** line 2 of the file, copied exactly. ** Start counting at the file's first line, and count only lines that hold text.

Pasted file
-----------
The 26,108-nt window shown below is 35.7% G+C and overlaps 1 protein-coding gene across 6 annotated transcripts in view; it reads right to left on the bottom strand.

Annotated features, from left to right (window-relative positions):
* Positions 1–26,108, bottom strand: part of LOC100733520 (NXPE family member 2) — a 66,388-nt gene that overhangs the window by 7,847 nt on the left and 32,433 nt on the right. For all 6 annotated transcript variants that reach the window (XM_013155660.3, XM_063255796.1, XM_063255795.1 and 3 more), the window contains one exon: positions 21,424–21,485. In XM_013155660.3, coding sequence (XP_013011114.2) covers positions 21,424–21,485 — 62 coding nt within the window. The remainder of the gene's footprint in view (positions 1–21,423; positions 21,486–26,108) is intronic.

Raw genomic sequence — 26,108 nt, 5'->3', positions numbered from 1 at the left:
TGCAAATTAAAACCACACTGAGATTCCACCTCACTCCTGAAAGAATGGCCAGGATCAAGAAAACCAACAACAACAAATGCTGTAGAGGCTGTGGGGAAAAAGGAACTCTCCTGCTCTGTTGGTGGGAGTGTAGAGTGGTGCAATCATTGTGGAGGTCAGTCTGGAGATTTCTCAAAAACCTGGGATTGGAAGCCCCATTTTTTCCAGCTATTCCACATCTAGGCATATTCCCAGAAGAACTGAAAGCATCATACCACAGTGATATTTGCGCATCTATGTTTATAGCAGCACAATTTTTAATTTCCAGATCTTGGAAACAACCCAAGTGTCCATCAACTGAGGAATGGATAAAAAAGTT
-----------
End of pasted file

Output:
Annotated features, from left to right (window-relative positions):